What Did You Say?

Our ears crave sound. In fact, “word of mouth” seems to be the noise they find most irresistible. We, humans, are attracted to the prospect of any juicy, firsthand scoop that no one knows – yet. Some folks can hardly resist not answering a ringing phone on the second ring. Few people can ignore all the juicy office gossip. Even turning off the TV and unexpectedly glimpsing that new movie you’ve been wanting is impossible. Furthermore, for some strange reason, we are wired to finish other people’s sentences.

Our ears are extremely fine-tuned instruments that can identify, perceive, and decode speech. Even over the roar of noise in a restaurant or as a train goes by. Our brains reconstruct words without us knowing. It seems to never fail to get the gist of what is being said.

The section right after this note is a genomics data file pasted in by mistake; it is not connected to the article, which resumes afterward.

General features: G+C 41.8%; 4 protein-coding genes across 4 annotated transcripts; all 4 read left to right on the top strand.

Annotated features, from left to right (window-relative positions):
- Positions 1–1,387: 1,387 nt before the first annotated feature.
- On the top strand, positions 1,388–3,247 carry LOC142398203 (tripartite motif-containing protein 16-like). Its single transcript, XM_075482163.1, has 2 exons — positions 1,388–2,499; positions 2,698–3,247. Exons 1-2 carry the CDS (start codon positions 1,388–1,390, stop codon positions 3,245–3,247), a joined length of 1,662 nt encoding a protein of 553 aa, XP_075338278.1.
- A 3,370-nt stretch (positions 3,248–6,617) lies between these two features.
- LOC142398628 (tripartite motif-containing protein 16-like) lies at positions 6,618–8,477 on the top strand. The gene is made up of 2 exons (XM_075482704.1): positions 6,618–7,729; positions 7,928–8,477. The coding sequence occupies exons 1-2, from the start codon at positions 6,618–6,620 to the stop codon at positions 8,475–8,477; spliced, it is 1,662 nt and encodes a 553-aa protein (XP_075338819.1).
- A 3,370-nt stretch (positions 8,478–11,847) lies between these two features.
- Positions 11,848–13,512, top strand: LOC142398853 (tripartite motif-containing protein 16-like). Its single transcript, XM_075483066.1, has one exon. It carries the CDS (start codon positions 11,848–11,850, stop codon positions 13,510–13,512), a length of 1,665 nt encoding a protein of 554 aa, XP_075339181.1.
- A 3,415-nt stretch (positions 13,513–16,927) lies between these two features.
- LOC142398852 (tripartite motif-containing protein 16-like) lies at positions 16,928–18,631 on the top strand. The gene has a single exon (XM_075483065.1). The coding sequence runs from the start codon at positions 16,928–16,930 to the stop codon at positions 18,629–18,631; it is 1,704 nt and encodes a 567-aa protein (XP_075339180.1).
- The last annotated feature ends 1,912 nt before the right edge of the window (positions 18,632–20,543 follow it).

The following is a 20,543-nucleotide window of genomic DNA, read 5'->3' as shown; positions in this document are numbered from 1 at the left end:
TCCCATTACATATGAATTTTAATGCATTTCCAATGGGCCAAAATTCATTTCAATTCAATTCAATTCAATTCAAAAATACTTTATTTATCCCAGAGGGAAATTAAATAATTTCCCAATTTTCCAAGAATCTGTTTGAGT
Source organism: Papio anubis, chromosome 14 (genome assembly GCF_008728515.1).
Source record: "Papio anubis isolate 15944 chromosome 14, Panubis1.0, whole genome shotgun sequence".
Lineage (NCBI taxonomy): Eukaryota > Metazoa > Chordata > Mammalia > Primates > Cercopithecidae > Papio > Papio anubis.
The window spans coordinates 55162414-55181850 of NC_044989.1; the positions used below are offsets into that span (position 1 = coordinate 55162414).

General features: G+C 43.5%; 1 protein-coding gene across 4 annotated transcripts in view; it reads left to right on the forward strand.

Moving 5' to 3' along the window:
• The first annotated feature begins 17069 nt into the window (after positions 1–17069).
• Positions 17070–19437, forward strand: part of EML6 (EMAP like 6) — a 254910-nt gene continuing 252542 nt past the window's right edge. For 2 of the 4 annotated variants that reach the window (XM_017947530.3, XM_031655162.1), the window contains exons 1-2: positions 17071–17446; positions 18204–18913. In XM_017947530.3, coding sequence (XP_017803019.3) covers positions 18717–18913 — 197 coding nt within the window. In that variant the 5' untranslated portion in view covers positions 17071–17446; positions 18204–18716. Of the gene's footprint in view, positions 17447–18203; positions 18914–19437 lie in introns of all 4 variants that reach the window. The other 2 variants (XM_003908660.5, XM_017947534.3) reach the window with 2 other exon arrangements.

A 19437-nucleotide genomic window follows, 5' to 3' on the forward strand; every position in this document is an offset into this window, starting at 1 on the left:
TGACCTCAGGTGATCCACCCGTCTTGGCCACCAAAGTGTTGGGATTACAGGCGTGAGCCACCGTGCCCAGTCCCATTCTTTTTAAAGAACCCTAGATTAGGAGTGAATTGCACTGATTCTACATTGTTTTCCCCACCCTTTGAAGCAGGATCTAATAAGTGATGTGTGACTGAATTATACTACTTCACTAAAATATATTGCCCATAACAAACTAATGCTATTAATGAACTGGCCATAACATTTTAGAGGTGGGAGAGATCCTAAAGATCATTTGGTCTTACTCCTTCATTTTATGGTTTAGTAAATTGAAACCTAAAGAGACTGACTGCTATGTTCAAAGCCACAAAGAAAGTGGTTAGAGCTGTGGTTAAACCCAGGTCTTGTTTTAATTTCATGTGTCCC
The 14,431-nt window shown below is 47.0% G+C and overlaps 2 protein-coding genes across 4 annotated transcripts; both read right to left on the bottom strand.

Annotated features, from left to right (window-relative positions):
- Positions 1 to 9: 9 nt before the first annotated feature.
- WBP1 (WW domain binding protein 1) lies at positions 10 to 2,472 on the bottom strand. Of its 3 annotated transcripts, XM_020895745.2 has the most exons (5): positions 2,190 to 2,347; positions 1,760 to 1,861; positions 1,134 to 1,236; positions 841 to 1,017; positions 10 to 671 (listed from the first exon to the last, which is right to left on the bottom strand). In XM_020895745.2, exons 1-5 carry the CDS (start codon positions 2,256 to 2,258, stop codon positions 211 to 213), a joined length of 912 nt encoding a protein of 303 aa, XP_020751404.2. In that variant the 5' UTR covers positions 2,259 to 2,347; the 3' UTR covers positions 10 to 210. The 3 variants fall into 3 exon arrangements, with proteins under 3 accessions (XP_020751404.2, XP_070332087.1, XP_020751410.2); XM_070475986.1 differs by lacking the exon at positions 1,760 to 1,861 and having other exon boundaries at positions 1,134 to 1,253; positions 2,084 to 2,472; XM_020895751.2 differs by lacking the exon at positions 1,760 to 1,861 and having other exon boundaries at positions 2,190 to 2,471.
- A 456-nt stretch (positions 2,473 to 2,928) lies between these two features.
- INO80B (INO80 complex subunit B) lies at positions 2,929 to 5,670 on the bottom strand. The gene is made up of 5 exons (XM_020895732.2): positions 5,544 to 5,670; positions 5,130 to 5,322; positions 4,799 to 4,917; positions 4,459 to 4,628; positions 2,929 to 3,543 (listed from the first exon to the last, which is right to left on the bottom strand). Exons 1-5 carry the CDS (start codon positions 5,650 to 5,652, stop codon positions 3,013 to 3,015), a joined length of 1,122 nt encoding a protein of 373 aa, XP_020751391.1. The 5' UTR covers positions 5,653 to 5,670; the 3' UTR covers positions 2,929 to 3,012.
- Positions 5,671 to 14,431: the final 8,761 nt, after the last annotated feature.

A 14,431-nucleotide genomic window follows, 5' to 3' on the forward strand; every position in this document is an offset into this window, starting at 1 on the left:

That’s all fine and good, but the most important task is conscious┬álistening. Lots of folks are not very good at listening, simply because they are thinking about what they want to say next. After researching this subject of “not really listening”, I have found a solution for all of us. It’s an easy yet compelling way to get people to listen more carefully.

Smile and whisper . . . few people can resist “not knowing” what you said.

Dr. Deb

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